The Frat Boys of Nidaros Seminary

Jan 24th, 2011 | By | Category: Blog Posts

From the letter Cum, sicut ex to Sigurd, Archbishop of Nidaros (a city in Norway), July 8, 1241:

Since as we have learned from your report, it sometimes happens because of the scarcity of water, that infants of your lands are baptized in beer, we reply to you in the tenor of those present that, since according to evangelical doctrine it is necessary “to be reborn from water and the Holy Ghost” (John III:5) they are not to be considered rightly baptized who are baptized in beer.

Shortly thereafter the fraternity was disbanded and the seminarians were ordered to brew tea instead.

Well we’ve been told we needed some more humor on CTC so there it is.  This does, however, lead into a more serious point regarding the sacraments.   All sacraments have both form and matter.   And not just any matter, the matter must signify.  If it does not signify what it effects, it is not a sign; and since all sacraments are signs of divine grace, if it is not a sign then it is not a sacrament.

Water, not beer (sorry frat boys), was chosen for baptism because it signifies the cleansing from sin which baptism actually effects.  It could not have been beer because beer is not a sign of cleansing.   The same goes for the other sacraments: some matter, which of itself does not effect grace (water does not cleanse from sin even if you use it three times), when combined with the proper form (intention, formulae, etc.) actually effects grace because of God’s promises.  This is Catholic sacramentalism — more on that doctrine in the future…

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  1. Good find, Tim.

    I enjoy reading monastic letters from that era. I have a small book of writings of Bernard of Clairvaux from that era and I chuckle when I find comments like that one.

    Related to the matter and the form – I believe that Taylor was once witness to a ‘Doritos and Dr. Pepper’ communion at a youth group as a teenager.

  2. Tim,

    I have never laughed so hard reading Called to Communion. Something about the mental picture of a 13th century monk pouring a nice foamy brew on a crying baby is just too funny.

    Peace in Christ, Jeremy

  3. Lets see… so many jokes so little time…

    “I baptize you in the name of the lager, and of… er uh I mean…”

    At first my mind objected to the archbishop’s reasoning, because beer is mostly water. But nice explaination Tim. People don’t wash themselves in beer (only because of the cost mind you) so beer does not signify washing even if it is mostly water.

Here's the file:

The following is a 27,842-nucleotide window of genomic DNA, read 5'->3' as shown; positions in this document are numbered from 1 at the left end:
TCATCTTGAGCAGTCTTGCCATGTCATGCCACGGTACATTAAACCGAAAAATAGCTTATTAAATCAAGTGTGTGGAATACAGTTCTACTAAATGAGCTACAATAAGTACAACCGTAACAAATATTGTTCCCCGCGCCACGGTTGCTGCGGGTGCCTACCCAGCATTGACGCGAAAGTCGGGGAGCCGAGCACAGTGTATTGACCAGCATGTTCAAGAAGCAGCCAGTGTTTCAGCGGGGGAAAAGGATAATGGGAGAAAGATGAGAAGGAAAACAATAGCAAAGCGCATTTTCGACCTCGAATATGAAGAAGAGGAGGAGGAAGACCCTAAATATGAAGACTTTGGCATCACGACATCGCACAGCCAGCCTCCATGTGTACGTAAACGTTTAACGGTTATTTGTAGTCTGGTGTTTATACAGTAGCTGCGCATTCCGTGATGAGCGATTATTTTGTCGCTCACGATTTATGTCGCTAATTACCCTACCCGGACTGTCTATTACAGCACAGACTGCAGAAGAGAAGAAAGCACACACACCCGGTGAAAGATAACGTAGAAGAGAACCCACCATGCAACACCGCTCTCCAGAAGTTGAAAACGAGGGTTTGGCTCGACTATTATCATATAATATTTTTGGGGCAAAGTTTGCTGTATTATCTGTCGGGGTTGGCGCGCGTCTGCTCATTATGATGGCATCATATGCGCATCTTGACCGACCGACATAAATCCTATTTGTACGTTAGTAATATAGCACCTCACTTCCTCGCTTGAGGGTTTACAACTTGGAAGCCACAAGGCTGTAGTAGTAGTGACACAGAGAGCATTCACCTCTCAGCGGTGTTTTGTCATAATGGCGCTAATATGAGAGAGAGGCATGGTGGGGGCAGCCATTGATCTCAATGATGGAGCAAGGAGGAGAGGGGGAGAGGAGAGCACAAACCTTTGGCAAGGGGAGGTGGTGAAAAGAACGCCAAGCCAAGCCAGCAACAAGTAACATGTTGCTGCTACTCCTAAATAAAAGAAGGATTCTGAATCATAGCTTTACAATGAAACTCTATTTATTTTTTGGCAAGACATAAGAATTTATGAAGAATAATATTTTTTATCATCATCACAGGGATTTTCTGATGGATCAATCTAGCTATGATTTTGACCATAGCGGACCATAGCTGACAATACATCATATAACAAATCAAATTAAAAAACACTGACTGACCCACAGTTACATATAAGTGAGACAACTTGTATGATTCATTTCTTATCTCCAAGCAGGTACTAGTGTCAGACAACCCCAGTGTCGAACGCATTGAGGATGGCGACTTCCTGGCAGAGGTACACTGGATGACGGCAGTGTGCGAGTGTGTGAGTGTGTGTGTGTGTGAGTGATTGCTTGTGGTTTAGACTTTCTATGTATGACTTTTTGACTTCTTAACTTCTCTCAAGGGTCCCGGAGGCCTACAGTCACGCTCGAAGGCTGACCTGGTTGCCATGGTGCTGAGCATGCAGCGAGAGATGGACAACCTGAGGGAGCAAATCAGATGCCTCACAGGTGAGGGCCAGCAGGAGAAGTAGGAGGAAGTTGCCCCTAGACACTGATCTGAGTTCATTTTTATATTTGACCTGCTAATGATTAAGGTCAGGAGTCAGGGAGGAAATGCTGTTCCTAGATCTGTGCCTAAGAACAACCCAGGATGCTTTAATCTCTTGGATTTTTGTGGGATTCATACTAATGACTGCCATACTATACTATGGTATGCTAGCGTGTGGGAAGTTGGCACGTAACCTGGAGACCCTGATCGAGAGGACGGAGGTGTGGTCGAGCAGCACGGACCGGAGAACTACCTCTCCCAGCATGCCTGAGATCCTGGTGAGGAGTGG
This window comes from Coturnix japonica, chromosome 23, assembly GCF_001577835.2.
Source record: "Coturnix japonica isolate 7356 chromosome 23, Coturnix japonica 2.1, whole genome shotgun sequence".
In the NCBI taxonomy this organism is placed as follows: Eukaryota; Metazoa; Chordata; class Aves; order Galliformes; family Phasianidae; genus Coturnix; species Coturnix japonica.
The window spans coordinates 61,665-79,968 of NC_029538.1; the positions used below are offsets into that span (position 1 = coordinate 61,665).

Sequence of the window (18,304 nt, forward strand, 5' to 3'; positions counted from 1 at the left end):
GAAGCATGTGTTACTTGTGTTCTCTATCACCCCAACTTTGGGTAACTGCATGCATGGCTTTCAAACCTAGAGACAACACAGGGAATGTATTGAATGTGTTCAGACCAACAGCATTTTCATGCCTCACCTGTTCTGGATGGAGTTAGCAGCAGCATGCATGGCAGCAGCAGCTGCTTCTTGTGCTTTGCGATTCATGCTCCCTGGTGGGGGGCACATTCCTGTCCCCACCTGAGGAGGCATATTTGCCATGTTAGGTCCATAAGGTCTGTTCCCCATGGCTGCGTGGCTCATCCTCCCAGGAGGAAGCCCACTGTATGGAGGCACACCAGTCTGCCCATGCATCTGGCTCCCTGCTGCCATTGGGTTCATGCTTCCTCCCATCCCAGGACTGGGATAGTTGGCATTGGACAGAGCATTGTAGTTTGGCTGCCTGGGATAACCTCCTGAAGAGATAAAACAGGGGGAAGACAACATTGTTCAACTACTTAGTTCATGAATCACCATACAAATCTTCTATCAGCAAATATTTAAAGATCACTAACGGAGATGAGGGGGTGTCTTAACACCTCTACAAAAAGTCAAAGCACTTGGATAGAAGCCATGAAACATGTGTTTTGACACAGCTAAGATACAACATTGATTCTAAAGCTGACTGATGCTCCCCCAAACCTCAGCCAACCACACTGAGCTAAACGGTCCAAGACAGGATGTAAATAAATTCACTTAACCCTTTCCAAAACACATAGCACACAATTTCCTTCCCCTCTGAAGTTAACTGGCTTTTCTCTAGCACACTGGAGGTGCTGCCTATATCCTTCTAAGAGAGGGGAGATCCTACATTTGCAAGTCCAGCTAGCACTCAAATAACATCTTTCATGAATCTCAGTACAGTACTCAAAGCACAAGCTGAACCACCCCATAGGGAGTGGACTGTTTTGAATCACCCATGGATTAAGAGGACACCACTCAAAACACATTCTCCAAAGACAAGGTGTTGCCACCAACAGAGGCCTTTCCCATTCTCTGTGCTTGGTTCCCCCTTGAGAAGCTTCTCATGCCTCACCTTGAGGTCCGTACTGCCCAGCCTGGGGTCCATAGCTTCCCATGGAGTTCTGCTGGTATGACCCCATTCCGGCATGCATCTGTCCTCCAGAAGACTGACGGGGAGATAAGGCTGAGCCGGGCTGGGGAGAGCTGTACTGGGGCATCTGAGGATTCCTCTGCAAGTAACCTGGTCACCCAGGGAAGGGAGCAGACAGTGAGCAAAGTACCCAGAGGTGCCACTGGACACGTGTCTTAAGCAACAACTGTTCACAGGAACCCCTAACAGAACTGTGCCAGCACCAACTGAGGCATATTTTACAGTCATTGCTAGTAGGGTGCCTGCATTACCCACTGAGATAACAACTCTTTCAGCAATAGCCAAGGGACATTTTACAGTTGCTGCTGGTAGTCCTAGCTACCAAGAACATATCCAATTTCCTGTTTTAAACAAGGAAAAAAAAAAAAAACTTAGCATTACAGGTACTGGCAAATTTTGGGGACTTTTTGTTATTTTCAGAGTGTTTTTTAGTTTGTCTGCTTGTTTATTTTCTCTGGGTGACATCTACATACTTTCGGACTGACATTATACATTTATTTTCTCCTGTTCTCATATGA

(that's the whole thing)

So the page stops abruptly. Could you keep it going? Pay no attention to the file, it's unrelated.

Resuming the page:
I would love to get my “holy water” for home use from that font. I would bring a bigger container than I currently use. It would encourage more frequent use as well!

    David M.

  4. I can think of a few beers that taste dangerously close to water.

  5. That’s a good point Jesse. That was back in the 13th century when the beer was pretty stout.. The Vatican may need to re-visit this antiquated teaching. They may actually allow baptism in Miller Lite for example.

  6. LOL. We need more of this boys good show.

    R. E. Aguirre
    Regula Fide Blog

  7. Spoil sports. You probably also object to using grape juice in place of wine, don’t you?

  8. Bill, yes.

  9. So do I, of course, but how does that fit in the “form and matter” analysis? Grape juice is drink; indeed, it is the fruit of the vine. Is fermenation of the juice an element of the form? Or are we simply not in a position to substitute our judgment for that of the Lord? Just curious!

  10. Bill,

    Fermented juice (wine) is the proper matter of the sacrament. The form of the sacrament is the phrase “this is My Body” and the corresponding “this is My Blood” or “this is the chalice of My Blood.” We could not use a substitute for the matter (say rice instead of bread or milk – or even grape juice instead of wine) anymore than we could use a substitute for the form (say “this is something to help you feel good” instead of “this is My Body”).

    The question would often progress from there to – well what about very slight variations on the matter or form — at what point does the sacrament become invalid? The Church has real theologians to answer these nuanced questions. For amateurs like me, I’m content to leave it to the experts and know that these mysteries are far above us. If the priest were to say, “This is My Blood in the cup” or something like that, I can’t really answer whether it would become invalid. Part of the form includes the intention of the priest so that were he to intend to say it correctly and happened to fumble a word or somehow said it incorrectly in ignorance, it would still be valid. However, if he were to intentionally substitute words which substantially altered the meaning of the phrase, I think this would render it invalid.

    Likewise, we don’t need to worry whether some dust dropped into the pan when the bread was being baked. This sort of thing would not invalidate the sacrament even though the rubrics clearly call for pure wheat bread. Hope this is helpful!

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